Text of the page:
This cartoon, which pokes fun at the ‘National Costume, Then and Now’ appeared in 1831. ‘And have you already been declared official, Euphrosyne?’ says the man on the left to the woman next to him. She replies, ‘I was just about to ask you the same question, Proteus.’ The cartoon pokes fun at the entire notion of a nation-wide line of clothing . Note the man on the right, whose attire mirrors what men were ‘officially’ wearing in 1700.
Euphrosyne and Proteus were the names of the magazines devoted to ‘Dutch Fashion’ which were launched the following year: Euphrosyne for the women and Proteus for the men. A group of Dutch woman declared they had had enough of French fashion, and attempted to promote a national clothing line among the female population. The men felt they had to join in, and a group of them came up with the ‘fashion magazine’ Proteus.
The woman on the left is wearing the type of walking clothes which appeared in the first issue of Euphrosyne. Her outer garment is green, with puffed sleeves which ‘from then on would serve as a national mark of distinction’. The national colours orange, red, white and blue were not suited to these winter outfits, according to the designers of the new fashion. Many readers frowned upon this colour advice, while others regarded the entire magazine as a ridiculous initiative, and expressed their sentiments in letters to the editor. The man on the left is attired in the walking outfit as it was launched in the first issue of Proteus: a ’cloth coat and kashmir trousers’.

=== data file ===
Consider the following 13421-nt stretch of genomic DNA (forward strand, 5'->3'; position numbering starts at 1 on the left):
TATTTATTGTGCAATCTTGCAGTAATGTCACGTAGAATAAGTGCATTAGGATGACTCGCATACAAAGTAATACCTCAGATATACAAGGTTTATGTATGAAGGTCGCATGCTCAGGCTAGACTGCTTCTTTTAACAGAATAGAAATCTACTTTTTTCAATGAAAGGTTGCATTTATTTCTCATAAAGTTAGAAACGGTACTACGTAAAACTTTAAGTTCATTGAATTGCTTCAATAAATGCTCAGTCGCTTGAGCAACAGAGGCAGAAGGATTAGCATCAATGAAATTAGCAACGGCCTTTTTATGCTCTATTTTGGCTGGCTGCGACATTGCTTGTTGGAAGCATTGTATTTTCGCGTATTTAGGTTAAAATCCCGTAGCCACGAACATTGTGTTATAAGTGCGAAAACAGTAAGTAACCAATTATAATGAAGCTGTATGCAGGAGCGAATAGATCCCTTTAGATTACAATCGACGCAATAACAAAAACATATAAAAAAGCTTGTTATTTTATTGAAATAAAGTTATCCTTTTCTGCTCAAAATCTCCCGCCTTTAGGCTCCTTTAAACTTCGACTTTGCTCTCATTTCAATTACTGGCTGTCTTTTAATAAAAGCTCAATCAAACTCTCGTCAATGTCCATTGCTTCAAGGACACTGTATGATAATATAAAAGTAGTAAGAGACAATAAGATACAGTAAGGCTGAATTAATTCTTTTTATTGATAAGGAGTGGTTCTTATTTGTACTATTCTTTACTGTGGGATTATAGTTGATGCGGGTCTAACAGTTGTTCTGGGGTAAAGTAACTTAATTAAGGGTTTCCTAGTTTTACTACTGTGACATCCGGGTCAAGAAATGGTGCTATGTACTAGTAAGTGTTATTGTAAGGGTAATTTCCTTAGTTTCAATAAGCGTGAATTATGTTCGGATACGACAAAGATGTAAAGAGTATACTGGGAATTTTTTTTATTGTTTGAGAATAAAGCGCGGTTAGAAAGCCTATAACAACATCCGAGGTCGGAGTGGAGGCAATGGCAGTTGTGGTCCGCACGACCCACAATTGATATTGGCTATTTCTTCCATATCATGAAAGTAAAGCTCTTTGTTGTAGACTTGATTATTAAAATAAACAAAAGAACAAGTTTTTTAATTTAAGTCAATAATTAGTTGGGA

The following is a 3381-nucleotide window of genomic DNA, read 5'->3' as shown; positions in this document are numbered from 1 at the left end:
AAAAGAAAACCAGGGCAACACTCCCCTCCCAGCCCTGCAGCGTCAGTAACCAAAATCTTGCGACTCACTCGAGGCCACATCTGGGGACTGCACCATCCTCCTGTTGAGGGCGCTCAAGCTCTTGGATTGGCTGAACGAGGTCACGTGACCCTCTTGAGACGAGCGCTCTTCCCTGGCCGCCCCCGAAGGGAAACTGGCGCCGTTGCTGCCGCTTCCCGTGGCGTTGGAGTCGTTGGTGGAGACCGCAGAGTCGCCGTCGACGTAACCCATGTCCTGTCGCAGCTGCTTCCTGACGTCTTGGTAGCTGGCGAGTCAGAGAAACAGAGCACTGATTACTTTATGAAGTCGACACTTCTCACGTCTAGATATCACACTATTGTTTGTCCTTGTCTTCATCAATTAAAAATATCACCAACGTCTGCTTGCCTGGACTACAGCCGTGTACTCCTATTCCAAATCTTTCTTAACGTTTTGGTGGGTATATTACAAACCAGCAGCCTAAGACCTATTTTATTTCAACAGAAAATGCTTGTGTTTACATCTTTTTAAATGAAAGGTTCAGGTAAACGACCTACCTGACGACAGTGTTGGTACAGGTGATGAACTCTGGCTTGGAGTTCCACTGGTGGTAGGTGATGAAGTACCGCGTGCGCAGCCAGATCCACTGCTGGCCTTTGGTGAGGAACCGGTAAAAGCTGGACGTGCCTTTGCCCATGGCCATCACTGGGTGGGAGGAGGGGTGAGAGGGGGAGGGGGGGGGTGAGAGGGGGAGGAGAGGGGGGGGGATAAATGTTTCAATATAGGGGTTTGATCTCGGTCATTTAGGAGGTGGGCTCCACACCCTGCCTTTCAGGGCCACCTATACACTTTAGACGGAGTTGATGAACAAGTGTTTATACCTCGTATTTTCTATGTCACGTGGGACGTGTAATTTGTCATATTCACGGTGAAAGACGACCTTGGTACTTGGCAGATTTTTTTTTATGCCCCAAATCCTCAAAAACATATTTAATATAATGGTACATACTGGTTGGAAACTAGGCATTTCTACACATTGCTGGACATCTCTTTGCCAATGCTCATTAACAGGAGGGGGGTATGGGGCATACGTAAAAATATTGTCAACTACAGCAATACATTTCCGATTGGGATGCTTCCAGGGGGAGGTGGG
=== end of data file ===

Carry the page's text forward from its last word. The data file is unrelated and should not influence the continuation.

The gentlemen’s magazine Proteus also ran illustrations of vehicles, which could likewise be ordered. In this way, the editors ridiculed the entire notion by billing the illustration on the right as the ‘first national carriage’: simply a wagon loaded with kegs. At upper left, we see ‘the latest pleasure vehicle’. The latter was actually for sale in Proteus, together with a version featuring windows.
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